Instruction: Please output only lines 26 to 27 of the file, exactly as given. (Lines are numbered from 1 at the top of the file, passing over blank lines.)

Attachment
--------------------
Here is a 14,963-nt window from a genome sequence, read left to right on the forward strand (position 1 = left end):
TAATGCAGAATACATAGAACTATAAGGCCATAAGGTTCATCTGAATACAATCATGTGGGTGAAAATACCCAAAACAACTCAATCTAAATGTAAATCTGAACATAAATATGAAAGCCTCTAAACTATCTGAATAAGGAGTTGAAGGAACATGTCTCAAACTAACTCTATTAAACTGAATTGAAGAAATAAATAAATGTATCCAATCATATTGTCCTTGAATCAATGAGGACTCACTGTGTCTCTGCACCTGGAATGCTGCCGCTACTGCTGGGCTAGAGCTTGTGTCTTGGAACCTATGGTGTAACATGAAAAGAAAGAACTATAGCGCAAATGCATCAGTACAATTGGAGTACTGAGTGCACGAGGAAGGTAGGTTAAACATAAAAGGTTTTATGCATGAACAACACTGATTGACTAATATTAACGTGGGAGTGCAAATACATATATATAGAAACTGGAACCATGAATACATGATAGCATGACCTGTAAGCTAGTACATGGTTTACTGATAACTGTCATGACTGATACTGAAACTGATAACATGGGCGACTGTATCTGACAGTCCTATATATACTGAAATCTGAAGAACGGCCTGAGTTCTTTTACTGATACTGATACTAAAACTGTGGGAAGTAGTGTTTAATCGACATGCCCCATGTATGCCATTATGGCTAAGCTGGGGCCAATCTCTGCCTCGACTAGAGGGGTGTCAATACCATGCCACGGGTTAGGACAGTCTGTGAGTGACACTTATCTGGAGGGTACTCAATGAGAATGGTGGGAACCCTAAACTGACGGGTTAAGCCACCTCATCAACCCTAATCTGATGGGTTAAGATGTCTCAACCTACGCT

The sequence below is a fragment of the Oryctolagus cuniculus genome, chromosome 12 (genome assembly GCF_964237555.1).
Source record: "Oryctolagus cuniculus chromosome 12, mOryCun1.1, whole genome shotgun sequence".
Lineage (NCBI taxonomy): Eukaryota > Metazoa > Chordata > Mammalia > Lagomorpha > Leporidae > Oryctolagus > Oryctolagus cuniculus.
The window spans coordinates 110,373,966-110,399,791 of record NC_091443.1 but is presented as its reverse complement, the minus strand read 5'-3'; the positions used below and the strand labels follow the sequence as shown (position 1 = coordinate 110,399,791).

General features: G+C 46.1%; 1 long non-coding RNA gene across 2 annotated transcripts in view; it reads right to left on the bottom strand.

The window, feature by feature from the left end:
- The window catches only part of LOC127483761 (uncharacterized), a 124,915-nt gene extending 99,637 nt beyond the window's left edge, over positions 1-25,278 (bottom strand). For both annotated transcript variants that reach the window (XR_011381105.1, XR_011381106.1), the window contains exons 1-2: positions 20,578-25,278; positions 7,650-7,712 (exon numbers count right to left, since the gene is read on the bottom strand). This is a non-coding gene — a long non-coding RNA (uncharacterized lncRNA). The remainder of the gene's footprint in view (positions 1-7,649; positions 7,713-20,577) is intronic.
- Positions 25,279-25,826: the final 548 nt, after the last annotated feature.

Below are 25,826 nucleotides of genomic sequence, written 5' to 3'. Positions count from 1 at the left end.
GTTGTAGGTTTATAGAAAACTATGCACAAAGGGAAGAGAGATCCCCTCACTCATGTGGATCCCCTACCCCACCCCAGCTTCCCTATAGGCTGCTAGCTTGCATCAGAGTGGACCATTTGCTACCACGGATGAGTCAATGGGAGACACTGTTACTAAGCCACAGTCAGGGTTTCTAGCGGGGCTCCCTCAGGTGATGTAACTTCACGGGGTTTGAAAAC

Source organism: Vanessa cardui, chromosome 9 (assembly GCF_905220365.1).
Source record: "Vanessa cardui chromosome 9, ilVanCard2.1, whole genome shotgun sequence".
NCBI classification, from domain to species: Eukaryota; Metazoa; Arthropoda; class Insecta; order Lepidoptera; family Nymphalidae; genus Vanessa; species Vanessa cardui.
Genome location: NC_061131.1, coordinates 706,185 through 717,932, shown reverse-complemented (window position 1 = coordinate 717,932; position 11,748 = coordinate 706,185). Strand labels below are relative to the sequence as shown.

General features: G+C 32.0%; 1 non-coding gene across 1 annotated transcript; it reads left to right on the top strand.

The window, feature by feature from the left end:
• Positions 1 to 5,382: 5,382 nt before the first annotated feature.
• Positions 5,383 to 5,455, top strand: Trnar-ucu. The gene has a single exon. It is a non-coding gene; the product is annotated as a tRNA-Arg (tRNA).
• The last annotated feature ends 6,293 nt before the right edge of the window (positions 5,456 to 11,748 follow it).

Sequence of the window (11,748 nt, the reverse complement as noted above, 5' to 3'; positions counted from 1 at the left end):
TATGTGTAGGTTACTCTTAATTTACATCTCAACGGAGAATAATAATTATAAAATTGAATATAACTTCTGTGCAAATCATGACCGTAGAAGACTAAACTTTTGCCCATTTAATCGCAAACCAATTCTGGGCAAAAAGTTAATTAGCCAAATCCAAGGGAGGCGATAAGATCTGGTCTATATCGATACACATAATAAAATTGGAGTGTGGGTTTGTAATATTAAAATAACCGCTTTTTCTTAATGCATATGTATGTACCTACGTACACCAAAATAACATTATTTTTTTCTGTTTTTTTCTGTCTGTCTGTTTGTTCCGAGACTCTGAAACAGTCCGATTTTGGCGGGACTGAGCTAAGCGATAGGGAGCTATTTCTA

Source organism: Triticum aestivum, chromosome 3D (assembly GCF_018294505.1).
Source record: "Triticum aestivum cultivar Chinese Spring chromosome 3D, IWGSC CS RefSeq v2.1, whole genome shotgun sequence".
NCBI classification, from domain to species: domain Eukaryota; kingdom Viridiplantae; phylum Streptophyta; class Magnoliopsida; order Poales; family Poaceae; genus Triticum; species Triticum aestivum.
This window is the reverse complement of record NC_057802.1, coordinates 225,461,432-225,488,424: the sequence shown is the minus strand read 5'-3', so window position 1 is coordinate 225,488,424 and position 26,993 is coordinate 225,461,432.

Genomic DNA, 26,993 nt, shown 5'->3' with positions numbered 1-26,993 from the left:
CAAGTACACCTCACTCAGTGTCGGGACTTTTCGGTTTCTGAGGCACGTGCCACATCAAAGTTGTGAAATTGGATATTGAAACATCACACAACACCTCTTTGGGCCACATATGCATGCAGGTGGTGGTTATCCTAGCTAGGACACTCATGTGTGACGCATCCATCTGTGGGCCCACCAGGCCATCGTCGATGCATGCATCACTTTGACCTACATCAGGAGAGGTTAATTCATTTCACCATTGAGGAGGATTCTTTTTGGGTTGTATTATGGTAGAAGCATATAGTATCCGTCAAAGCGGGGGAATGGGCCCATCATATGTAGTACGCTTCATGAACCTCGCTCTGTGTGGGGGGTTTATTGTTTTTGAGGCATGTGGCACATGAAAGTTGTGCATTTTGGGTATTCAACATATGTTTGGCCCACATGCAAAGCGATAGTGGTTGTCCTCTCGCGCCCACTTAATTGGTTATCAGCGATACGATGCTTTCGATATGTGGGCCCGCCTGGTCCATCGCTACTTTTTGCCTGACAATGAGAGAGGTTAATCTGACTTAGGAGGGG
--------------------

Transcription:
NCBI classification, from domain to species: domain Eukaryota; kingdom Viridiplantae; phylum Streptophyta; class Magnoliopsida; order Poales; family Poaceae; genus Triticum; species Triticum aestivum.
This window is the reverse complement of record NC_057802.1, coordinates 225,461,432-225,488,424: the sequence shown is the minus strand read 5'-3', so window position 1 is coordinate 225,488,424 and position 26,993 is coordinate 225,461,432.